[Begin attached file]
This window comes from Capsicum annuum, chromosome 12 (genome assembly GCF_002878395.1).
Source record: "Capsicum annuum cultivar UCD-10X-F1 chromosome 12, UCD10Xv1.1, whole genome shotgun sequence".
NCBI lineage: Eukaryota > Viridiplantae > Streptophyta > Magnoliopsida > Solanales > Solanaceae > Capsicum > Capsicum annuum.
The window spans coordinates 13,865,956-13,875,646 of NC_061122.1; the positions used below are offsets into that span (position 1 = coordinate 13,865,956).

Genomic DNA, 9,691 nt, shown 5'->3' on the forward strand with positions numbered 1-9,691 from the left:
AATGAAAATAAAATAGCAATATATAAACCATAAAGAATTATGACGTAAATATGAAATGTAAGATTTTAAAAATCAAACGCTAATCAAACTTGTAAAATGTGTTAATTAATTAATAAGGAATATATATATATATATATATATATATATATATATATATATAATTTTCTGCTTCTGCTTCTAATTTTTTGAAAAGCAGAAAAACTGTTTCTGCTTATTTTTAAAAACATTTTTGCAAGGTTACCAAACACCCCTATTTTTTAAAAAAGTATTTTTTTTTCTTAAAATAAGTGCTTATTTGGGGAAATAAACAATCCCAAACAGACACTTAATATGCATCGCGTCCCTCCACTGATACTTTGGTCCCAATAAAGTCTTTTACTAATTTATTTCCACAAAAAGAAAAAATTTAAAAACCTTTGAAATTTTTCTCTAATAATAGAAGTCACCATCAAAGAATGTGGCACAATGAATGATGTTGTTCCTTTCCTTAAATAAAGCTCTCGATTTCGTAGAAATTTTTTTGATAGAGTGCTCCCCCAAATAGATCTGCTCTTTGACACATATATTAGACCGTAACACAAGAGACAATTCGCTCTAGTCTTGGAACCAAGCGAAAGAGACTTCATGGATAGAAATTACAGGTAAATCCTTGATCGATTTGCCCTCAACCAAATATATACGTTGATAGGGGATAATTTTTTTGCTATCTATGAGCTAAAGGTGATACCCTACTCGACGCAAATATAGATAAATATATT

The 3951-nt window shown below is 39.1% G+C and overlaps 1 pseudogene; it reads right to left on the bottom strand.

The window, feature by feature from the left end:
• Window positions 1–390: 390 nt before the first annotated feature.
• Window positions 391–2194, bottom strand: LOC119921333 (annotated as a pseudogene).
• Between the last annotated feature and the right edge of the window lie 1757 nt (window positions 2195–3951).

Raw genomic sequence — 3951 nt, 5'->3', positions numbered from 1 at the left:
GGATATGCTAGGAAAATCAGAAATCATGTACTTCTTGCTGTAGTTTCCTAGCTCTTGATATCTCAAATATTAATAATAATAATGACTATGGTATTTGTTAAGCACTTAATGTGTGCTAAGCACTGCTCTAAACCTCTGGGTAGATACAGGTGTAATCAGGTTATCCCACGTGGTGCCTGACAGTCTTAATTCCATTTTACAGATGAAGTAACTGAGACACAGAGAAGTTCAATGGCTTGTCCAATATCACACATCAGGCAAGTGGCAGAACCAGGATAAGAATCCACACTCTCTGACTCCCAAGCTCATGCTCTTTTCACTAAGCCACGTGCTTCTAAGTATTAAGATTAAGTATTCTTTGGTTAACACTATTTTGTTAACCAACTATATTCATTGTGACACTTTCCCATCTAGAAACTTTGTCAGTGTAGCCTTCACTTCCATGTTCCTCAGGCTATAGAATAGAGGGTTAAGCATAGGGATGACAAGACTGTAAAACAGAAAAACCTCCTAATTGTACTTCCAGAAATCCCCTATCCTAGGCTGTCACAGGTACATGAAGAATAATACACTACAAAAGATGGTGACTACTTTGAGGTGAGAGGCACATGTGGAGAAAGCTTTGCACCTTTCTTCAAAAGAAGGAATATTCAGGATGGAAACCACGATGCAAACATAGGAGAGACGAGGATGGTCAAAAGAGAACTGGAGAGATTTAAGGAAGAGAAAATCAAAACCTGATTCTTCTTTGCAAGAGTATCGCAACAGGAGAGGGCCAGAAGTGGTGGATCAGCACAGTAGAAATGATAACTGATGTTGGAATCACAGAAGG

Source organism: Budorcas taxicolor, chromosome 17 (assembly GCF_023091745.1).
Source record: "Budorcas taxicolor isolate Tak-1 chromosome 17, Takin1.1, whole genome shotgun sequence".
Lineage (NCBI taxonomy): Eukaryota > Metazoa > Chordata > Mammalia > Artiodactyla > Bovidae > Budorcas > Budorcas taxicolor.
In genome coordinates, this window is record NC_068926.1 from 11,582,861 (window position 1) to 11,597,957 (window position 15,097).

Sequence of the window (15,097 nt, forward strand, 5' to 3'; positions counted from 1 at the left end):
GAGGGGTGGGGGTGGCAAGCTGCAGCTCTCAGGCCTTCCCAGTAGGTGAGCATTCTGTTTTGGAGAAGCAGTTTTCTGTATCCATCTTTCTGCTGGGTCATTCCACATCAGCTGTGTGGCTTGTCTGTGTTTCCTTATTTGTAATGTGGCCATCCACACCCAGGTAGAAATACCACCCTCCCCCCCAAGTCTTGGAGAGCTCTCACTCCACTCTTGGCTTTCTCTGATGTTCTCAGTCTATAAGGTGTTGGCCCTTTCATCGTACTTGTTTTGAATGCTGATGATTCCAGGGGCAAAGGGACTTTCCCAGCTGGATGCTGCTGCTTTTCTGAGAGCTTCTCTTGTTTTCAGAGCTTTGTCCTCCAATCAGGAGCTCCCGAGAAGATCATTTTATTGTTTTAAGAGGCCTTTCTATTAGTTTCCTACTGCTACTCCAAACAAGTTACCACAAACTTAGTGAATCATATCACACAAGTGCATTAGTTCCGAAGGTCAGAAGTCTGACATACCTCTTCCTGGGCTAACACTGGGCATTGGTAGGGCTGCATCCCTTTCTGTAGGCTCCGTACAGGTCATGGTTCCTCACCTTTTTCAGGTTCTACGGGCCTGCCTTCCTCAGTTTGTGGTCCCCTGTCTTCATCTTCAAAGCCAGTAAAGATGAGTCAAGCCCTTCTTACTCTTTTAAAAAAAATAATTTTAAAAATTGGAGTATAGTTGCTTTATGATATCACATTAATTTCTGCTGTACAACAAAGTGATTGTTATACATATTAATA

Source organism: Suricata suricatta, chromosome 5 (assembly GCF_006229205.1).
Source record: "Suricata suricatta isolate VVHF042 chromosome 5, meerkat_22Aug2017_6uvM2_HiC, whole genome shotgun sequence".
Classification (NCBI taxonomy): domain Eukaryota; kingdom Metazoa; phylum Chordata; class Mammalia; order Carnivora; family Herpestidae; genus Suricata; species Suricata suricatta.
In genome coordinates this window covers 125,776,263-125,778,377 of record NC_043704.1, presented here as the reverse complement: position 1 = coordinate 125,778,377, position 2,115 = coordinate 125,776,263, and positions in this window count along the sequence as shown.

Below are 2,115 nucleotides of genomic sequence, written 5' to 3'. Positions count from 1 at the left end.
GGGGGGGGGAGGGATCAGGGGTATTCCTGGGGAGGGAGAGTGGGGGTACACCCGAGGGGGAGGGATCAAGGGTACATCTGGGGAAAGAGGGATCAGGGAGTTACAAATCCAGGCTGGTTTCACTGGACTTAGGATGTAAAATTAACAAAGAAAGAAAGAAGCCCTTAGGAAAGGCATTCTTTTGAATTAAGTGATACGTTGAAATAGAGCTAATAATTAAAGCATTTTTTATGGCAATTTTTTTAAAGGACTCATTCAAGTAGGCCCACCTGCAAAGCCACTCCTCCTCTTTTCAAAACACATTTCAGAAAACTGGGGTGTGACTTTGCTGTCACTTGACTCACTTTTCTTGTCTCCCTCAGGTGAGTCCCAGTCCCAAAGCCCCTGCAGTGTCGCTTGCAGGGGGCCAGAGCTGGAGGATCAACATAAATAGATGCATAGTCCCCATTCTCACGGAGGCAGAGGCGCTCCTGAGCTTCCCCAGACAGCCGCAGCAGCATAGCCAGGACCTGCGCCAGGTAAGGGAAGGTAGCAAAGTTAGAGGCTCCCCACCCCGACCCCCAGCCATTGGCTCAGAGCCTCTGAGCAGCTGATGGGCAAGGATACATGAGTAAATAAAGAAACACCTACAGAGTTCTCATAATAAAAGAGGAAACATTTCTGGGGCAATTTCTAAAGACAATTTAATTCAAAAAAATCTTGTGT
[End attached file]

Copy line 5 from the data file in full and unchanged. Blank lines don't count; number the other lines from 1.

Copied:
Genomic DNA, 9,691 nt, shown 5'->3' on the forward strand with positions numbered 1-9,691 from the left: